Like Harden, Giannis’ stats this year were ridiculous. He put up 27.4 PPG, 12.5 RPG, 6 APG, 1.3 SPG, and 1.5 BPG. Harden has a big edge in scoring, yeah, but Giannis averaged almost twice as many boards and more than twice as many blocks… and these are stats that personify grit and toughness. He’s not afraid to get his hands dirty and do whatever it takes to get his team the W, as seen in his league-leading 17.5 PPG in the paint... which is somewhat of a rare trait among superstars today. And while the advanced stats are a little kinder to Harden in most categories this year, Giannis still holds his own, leading the league in defensive plus/minus (5.0) and defensive win shares (5.4), and ranking second in VORP (7.3), overall plus/minus (10.5), and win shares (13.8 -- only 0.1 behind Harden). So to me, these stats are almost a wash… Both Giannis and Harden score a ton and rack up assists, rebounds, steals, win shares, great plus/minus numbers, etc, etc… but more importantly, these aren’t just empty stats. Both guys had the highest usage rates on their respective teams by a huge margin but not at the cost of winning, which definitely can’t be said about every high-usage guy in the league.
Where the Greek Freak really makes his case for MVP tho, is in his all-around dominance. In transition, he really lives up to the moniker... I mean it takes him like 3 strides to get from half court to the rim. When he picks up speed you either have to get out of his way or risk being posterized:
And the Bucks took full advantage of this, playing at the 5th highest pace in the league, this year. When Giannis grabs one of his 10 defensive rebounds per game, it's off to the races… there are times when he’ll have multiple defenders in front of him to start the break but next thing you know, he’s stuffing the ball down the rim with the same defenders two paces behind him. It can be really demoralizing for opposing teams ‘cause I mean, how do you stop that? If you get in his way, he’s gonna either Euro step around you (and probably dunk on you) or end up shooting free throws.
And when you really think about this, it’s fuckin crazy because you have a 7-footer who runs the break like a guard, can post up, play the wing, slash, run the half court offense… I mean he just imposes his will on every facet of the game, and on both
sides of the ball.
And speaking of defense, he’s as positionless there as he is on offense. Jason Kidd was kind of a shitty coach, but he did have the right idea in trying to craft an all-switch team. And while he’s more or less a distant memory now, Giannis still embodies his ideal player; he can legit match up against any player 1-5 for entire possessions at a time. He’ll use his 7’3” wingspan to disrupt passing lanes out on the wing and swat anyone’s shot who ventures into his paint…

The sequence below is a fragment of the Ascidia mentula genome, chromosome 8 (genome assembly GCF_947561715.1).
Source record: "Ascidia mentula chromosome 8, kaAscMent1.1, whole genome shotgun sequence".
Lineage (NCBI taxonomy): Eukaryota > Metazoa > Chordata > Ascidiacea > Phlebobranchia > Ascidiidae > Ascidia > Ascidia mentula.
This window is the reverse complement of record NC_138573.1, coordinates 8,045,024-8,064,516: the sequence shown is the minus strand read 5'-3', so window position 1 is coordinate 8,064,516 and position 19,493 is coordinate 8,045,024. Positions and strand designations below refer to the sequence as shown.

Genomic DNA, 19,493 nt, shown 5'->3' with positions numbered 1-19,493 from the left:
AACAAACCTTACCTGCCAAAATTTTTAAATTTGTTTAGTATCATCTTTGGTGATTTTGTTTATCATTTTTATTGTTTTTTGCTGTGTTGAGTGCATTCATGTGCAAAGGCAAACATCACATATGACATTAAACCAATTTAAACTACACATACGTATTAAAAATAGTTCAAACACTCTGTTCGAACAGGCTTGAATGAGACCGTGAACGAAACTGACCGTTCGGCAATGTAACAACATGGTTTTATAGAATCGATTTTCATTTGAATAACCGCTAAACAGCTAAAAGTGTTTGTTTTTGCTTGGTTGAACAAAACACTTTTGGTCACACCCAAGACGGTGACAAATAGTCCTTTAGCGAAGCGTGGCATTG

(And these are all weakside blocks too…)
The defensive counting and advanced stats alone make him a compelling DPOY candidate (spoiler: he’s my pick) and if he’s able to come away with both awards, he’d be the first to do so since MJ in ‘88. In MVP discussions, defense is often times an afterthought and only really brought up in “tiebreaker” situations... But to me, MVP candidates should be penalized for having glaring holes in their game, and the fact that Giannis is a legit DPOY frontrunner, while Harden plays defense at 50%, shouldn’t be an afterthought.
Now, Giannis’ offensive game is an interesting area for discussion, as a lot of pundits attribute his much improved half court game to the Bucks’ newly revised offensive system. Coach Bud and the Bucks’ front office have
definitely crafted the ideal team around Giannis and their philosophy is super simple: surround Freak with 4 shooters. That’s it. With 4 players that space the floor, Giannis has room to operate and options to kick out to. The two ideal scenarios in this offense are: 1) Giannis drives by his defender and dunks. 2) Giannis drives by his defender, forces help D, and kicks out to one of the four shooters for a trey. The strategy has done wonders for his game, as previously clogged lanes that magnified his one real weakness (his jumpshot) have transformed into a spread 5 set, giving Giannis enough room to do his thing. Yeah, the offense Bud put together plays to Giannis’ strengths and the argument could even be made that the offense was crafted to mask his shitty jumper... but I don’t think Giannis should be penalized for this. If anything, the new system makes him even more valuable to his team, as he’s generally more responsible for each offensive possession... his usage rate, points, and assists are all up from last year, which indicate he carried even more of the offensive load this season.